The theme for the upcoming Carnival Against Child Abuse, which welcomes submissions about multiplicity generally, will be Spring. That theme immediately made me think about the spring of 2010. In late March last year, I started coming out about my dissociative symptoms. At first, I shared with my psychologist that I was having depersonalization episodes. I didn’t want to share my traumatic experiences yet, although she asked about that. Even though she took me really seriously, that – the fact that she asked about traumattic experiences – is one of the reasons I sometimes question the reality of my experiences. Did she not suggest I was traumatized before I realized it myself? I have evidence from my journal that I had bad memories before then, but still.
I pretended not to know what dissociation was, because I was in denial that this was what I was experiencing. The nurses initially didn’t connect my dissociative episodes to what history they knew about me, but thought I was overwhelmed. This is, indeed, a plausible explanation for some of my episodes, that come about with stress without there being memories.
About a month later, I wrote my primary nurse a letter explaining the trauma I endured. She already knew, since I’d confided in her previously, but I wanted her to check whether it was appropriate to share with my psychologist. The primary nurse said that it was, and I E-mailed my psychologist. The day after, I had a discussion with her. She reacted rather matter-of-fact, without laying blame on either me or the people who hurt me. I liked this, because it made me feel that what I experienced, was somehow “normal” – I don’t know how to word that, since I do not want to suggest that trauma is normal.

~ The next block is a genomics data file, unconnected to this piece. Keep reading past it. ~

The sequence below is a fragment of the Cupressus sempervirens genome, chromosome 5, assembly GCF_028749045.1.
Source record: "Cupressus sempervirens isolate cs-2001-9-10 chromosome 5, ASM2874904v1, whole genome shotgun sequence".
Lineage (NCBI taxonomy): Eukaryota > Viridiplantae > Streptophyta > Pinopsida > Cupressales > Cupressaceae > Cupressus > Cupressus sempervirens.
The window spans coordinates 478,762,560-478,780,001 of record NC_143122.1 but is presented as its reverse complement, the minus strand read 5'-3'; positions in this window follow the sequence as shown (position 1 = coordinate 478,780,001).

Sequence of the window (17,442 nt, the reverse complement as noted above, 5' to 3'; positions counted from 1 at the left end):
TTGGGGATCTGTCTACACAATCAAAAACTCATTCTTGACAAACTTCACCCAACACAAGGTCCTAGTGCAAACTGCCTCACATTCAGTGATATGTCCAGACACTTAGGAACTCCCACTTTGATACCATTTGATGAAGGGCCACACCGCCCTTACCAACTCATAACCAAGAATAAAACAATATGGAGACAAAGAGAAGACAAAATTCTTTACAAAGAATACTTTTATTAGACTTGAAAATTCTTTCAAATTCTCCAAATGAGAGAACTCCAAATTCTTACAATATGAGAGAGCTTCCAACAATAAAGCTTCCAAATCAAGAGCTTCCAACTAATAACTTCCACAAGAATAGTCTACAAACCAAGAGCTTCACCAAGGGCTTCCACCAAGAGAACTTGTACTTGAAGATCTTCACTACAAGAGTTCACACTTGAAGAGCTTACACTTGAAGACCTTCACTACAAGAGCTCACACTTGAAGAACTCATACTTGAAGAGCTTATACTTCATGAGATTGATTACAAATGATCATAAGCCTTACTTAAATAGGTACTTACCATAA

Yet another month went by, and on May 26, 2010, I came out as multiple. That is, I explained that there were things that happened that I didn’t feel happened to me. The psychologist asked whether I felt like I had multiple personalities, and I said I did to some extent. I also shared with her the experience in 2005, where the psychologist who’d heard about my alters, immediately threw the DSM at me. This, I did not want, and my psychologist again reassured me that, even though what I had was called dissociation, it was pretty common and okay. It would take another half year before she realized the full extent of my dissociation and diagnosed me with DID.
In retrospect, I’m very glad that I shared my dissociative episodes and the reality of my parts with my psychologist and primary nurse. Now, my alters can come out to the nurses and my psychologist when they feel the need to talk. This has helped greatly in our cooperation and my awareness of the different parts. For some reason, I also seem to experience fewer depersonalization episodes than I did last year. I do not know why this is, but am happy about it.